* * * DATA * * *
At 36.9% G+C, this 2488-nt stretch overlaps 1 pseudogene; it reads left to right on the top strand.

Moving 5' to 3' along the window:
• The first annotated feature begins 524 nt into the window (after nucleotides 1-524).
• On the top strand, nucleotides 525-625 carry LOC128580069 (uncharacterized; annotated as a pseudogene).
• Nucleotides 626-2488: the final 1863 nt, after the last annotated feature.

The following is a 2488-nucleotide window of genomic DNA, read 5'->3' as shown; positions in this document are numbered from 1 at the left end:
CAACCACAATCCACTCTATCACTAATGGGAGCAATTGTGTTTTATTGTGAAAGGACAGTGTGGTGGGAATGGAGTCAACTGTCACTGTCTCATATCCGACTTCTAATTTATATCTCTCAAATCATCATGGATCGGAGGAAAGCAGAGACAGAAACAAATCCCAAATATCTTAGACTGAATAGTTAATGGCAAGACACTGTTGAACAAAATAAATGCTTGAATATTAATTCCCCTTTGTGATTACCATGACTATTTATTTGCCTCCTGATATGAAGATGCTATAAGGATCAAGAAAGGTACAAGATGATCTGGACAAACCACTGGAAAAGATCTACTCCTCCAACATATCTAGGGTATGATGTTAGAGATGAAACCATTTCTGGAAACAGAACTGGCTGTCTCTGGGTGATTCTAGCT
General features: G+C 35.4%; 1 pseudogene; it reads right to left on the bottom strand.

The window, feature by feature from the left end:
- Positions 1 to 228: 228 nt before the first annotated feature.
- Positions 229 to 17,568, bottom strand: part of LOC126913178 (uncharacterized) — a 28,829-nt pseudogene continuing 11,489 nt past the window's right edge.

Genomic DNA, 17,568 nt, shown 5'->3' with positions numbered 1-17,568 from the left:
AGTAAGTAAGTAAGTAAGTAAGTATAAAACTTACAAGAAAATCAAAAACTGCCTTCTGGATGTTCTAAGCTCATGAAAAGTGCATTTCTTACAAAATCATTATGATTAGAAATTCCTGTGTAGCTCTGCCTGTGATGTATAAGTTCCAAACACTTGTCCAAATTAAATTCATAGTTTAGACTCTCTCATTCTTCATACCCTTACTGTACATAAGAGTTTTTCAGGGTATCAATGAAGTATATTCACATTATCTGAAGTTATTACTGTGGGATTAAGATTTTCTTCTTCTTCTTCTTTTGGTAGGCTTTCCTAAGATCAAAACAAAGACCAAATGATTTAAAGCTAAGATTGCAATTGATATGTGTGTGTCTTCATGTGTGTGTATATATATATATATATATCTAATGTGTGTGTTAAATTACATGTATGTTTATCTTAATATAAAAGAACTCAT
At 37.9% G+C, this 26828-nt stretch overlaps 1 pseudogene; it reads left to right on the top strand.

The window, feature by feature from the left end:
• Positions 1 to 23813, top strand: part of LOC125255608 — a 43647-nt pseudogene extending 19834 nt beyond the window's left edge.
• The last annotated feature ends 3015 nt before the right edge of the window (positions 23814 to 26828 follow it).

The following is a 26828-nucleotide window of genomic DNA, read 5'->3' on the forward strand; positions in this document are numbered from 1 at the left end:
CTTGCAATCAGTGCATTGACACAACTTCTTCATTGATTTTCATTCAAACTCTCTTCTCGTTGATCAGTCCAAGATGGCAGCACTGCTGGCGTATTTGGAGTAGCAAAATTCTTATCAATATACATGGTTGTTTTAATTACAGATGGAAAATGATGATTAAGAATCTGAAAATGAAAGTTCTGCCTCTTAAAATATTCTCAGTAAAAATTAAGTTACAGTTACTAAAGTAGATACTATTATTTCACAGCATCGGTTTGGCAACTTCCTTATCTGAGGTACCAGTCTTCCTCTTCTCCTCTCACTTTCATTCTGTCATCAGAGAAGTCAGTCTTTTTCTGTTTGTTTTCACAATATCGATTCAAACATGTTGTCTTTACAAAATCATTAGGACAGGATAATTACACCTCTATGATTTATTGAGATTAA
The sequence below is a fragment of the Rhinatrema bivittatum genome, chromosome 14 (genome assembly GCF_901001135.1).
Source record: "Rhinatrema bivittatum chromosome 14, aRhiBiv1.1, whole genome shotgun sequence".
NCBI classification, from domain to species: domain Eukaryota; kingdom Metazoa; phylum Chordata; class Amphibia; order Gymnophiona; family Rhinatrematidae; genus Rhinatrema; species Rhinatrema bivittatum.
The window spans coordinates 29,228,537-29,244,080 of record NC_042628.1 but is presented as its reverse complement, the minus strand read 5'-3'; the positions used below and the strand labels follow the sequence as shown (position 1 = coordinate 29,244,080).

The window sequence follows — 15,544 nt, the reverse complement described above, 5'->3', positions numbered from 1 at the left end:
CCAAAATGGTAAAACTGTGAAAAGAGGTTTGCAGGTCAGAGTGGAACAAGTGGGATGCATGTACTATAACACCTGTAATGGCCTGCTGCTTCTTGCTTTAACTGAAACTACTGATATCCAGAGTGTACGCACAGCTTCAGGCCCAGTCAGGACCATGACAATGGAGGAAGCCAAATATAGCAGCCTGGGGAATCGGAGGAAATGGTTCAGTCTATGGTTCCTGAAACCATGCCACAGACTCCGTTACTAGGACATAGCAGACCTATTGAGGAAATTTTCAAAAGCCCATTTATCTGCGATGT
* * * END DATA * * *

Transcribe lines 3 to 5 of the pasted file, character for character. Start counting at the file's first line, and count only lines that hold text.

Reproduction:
• The first annotated feature begins 524 nt into the window (after nucleotides 1-524).
• On the top strand, nucleotides 525-625 carry LOC128580069 (uncharacterized; annotated as a pseudogene).
• Nucleotides 626-2488: the final 1863 nt, after the last annotated feature.